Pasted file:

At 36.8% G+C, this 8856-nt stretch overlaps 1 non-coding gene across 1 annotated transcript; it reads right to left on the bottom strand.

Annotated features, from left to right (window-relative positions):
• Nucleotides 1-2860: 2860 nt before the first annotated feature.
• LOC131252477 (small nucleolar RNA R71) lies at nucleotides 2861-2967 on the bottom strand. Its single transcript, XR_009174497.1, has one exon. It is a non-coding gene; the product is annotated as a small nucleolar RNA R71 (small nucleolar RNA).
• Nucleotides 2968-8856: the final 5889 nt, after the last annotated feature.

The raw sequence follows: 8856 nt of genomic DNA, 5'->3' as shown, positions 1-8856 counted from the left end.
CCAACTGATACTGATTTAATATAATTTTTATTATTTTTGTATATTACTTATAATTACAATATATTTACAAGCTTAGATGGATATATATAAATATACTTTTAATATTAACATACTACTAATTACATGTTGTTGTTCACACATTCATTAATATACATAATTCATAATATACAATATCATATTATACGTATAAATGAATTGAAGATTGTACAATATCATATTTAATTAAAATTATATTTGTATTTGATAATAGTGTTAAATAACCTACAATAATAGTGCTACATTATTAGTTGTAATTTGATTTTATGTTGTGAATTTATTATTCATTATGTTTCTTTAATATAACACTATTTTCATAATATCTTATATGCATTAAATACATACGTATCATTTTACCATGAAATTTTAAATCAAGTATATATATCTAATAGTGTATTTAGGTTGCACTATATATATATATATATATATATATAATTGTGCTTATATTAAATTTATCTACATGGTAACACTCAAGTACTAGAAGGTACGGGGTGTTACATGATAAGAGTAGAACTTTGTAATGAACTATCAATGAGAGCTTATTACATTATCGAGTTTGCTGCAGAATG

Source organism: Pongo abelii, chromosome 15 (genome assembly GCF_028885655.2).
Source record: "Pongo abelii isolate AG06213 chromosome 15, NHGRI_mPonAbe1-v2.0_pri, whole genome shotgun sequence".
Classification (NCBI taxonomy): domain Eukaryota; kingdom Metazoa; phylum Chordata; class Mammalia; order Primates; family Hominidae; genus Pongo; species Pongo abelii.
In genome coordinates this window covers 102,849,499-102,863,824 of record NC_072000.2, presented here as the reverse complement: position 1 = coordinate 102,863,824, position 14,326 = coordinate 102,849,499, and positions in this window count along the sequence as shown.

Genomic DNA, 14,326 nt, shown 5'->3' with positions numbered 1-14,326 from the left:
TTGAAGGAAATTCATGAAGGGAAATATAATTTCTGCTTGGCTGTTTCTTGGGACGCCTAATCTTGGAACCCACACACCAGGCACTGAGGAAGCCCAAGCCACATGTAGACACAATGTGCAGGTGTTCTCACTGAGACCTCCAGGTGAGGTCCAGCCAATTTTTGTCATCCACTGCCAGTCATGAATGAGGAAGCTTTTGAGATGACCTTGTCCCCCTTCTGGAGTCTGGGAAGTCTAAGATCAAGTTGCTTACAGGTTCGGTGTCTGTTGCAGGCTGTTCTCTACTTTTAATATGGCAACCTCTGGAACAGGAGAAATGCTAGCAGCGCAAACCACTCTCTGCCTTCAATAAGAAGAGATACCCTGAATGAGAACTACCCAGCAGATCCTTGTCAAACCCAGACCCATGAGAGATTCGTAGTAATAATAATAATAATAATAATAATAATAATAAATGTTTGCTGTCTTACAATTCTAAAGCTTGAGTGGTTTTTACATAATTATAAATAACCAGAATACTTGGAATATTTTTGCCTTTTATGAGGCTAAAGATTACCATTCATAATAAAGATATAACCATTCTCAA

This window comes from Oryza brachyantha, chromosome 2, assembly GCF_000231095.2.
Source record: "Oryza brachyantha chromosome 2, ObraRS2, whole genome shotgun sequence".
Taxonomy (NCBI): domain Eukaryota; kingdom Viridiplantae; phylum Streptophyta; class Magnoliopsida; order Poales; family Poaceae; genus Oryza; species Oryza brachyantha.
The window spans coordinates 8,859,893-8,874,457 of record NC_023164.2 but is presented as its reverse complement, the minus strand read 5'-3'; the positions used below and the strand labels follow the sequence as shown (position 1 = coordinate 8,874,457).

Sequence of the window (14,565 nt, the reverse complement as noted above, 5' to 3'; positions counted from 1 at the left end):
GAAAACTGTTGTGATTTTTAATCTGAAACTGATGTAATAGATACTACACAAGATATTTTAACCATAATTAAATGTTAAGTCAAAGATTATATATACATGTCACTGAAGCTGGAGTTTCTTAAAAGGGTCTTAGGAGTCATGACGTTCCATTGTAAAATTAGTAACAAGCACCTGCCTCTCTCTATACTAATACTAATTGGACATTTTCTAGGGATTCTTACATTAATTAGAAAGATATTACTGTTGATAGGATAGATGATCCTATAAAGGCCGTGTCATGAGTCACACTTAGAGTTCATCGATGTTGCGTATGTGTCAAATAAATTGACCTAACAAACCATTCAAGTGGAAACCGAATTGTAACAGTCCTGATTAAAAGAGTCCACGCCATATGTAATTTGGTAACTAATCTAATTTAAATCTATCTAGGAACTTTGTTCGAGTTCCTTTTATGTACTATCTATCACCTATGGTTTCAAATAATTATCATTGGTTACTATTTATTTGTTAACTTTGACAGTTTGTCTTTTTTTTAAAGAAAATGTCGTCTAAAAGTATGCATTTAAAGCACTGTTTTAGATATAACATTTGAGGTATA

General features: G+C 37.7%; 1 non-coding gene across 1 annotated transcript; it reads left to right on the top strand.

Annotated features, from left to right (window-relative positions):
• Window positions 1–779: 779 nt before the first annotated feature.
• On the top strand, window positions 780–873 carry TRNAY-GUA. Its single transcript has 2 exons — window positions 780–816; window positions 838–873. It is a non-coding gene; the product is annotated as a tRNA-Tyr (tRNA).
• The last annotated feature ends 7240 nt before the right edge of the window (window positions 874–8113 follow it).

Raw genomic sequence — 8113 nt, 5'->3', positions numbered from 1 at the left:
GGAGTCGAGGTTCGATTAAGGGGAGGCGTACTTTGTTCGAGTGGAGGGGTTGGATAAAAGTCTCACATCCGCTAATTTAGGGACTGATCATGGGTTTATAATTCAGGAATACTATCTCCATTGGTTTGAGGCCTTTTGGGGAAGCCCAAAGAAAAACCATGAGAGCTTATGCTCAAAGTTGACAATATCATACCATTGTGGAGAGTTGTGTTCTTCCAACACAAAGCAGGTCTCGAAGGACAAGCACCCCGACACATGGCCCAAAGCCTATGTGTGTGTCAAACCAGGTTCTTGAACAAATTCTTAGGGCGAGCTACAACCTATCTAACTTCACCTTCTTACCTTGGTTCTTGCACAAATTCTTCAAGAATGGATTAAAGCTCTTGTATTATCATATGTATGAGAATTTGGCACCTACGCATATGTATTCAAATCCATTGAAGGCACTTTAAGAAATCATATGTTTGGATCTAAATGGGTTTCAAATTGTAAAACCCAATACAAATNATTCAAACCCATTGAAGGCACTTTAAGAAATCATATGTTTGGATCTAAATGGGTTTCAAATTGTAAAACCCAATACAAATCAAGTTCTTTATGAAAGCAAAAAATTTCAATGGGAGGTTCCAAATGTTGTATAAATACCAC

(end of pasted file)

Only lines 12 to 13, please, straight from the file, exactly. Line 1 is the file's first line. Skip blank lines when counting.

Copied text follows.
Genomic DNA, 14,326 nt, shown 5'->3' with positions numbered 1-14,326 from the left:
TTGAAGGAAATTCATGAAGGGAAATATAATTTCTGCTTGGCTGTTTCTTGGGACGCCTAATCTTGGAACCCACACACCAGGCACTGAGGAAGCCCAAGCCACATGTAGACACAATGTGCAGGTGTTCTCACTGAGACCTCCAGGTGAGGTCCAGCCAATTTTTGTCATCCACTGCCAGTCATGAATGAGGAAGCTTTTGAGATGACCTTGTCCCCCTTCTGGAGTCTGGGAAGTCTAAGATCAAGTTGCTTACAGGTTCGGTGTCTGTTGCAGGCTGTTCTCTACTTTTAATATGGCAACCTCTGGAACAGGAGAAATGCTAGCAGCGCAAACCACTCTCTGCCTTCAATAAGAAGAGATACCCTGAATGAGAACTACCCAGCAGATCCTTGTCAAACCCAGACCCATGAGAGATTCGTAGTAATAATAATAATAATAATAATAATAATAATAAATGTTTGCTGTCTTACAATTCTAAAGCTTGAGTGGTTTTTACATAATTATAAATAACCAGAATACTTGGAATATTTTTGCCTTTTATGAGGCTAAAGATTACCATTCATAATAAAGATATAACCATTCTCAA